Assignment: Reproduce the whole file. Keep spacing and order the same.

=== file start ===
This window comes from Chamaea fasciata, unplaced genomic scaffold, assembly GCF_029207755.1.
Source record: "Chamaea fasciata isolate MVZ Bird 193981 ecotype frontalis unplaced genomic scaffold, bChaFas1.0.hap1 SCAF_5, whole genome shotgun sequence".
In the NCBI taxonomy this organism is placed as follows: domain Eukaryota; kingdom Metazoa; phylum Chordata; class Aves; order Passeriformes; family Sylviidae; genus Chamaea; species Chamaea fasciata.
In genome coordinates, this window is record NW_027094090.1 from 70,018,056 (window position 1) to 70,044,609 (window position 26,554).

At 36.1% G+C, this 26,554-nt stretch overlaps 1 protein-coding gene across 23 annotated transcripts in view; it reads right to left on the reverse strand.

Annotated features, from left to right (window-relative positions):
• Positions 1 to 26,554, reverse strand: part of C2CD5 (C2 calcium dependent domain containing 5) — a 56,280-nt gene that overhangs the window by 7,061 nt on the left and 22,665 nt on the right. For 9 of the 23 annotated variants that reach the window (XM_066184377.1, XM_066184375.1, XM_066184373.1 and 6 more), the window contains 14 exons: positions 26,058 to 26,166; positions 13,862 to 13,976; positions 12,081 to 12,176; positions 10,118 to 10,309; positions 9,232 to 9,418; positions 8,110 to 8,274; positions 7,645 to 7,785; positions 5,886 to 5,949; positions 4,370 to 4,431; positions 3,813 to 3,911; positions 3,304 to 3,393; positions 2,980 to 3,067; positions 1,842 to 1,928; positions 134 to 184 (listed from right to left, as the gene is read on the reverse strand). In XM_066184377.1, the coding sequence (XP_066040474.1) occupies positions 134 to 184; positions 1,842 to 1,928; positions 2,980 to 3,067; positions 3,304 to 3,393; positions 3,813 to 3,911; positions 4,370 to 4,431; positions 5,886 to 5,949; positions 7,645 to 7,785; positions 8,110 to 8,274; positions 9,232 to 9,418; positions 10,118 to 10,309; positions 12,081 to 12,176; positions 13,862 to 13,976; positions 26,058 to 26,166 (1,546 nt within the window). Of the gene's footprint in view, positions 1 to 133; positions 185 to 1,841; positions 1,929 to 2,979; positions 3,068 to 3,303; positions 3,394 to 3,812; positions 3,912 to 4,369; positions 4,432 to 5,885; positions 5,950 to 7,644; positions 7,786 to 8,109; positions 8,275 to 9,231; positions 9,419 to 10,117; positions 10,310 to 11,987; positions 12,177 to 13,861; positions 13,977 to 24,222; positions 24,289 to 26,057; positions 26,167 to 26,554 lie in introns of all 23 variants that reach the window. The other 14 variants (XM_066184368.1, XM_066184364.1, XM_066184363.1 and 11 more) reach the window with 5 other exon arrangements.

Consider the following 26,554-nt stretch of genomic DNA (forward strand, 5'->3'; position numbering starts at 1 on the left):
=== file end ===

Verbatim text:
This window comes from Chamaea fasciata, unplaced genomic scaffold, assembly GCF_029207755.1.
Source record: "Chamaea fasciata isolate MVZ Bird 193981 ecotype frontalis unplaced genomic scaffold, bChaFas1.0.hap1 SCAF_5, whole genome shotgun sequence".
In the NCBI taxonomy this organism is placed as follows: domain Eukaryota; kingdom Metazoa; phylum Chordata; class Aves; order Passeriformes; family Sylviidae; genus Chamaea; species Chamaea fasciata.
In genome coordinates, this window is record NW_027094090.1 from 70,018,056 (window position 1) to 70,044,609 (window position 26,554).

At 36.1% G+C, this 26,554-nt stretch overlaps 1 protein-coding gene across 23 annotated transcripts in view; it reads right to left on the reverse strand.

Annotated features, from left to right (window-relative positions):
• Positions 1 to 26,554, reverse strand: part of C2CD5 (C2 calcium dependent domain containing 5) — a 56,280-nt gene that overhangs the window by 7,061 nt on the left and 22,665 nt on the right. For 9 of the 23 annotated variants that reach the window (XM_066184377.1, XM_066184375.1, XM_066184373.1 and 6 more), the window contains 14 exons: positions 26,058 to 26,166; positions 13,862 to 13,976; positions 12,081 to 12,176; positions 10,118 to 10,309; positions 9,232 to 9,418; positions 8,110 to 8,274; positions 7,645 to 7,785; positions 5,886 to 5,949; positions 4,370 to 4,431; positions 3,813 to 3,911; positions 3,304 to 3,393; positions 2,980 to 3,067; positions 1,842 to 1,928; positions 134 to 184 (listed from right to left, as the gene is read on the reverse strand). In XM_066184377.1, the coding sequence (XP_066040474.1) occupies positions 134 to 184; positions 1,842 to 1,928; positions 2,980 to 3,067; positions 3,304 to 3,393; positions 3,813 to 3,911; positions 4,370 to 4,431; positions 5,886 to 5,949; positions 7,645 to 7,785; positions 8,110 to 8,274; positions 9,232 to 9,418; positions 10,118 to 10,309; positions 12,081 to 12,176; positions 13,862 to 13,976; positions 26,058 to 26,166 (1,546 nt within the window). Of the gene's footprint in view, positions 1 to 133; positions 185 to 1,841; positions 1,929 to 2,979; positions 3,068 to 3,303; positions 3,394 to 3,812; positions 3,912 to 4,369; positions 4,432 to 5,885; positions 5,950 to 7,644; positions 7,786 to 8,109; positions 8,275 to 9,231; positions 9,419 to 10,117; positions 10,310 to 11,987; positions 12,177 to 13,861; positions 13,977 to 24,222; positions 24,289 to 26,057; positions 26,167 to 26,554 lie in introns of all 23 variants that reach the window. The other 14 variants (XM_066184368.1, XM_066184364.1, XM_066184363.1 and 11 more) reach the window with 5 other exon arrangements.

Consider the following 26,554-nt stretch of genomic DNA (forward strand, 5'->3'; position numbering starts at 1 on the left):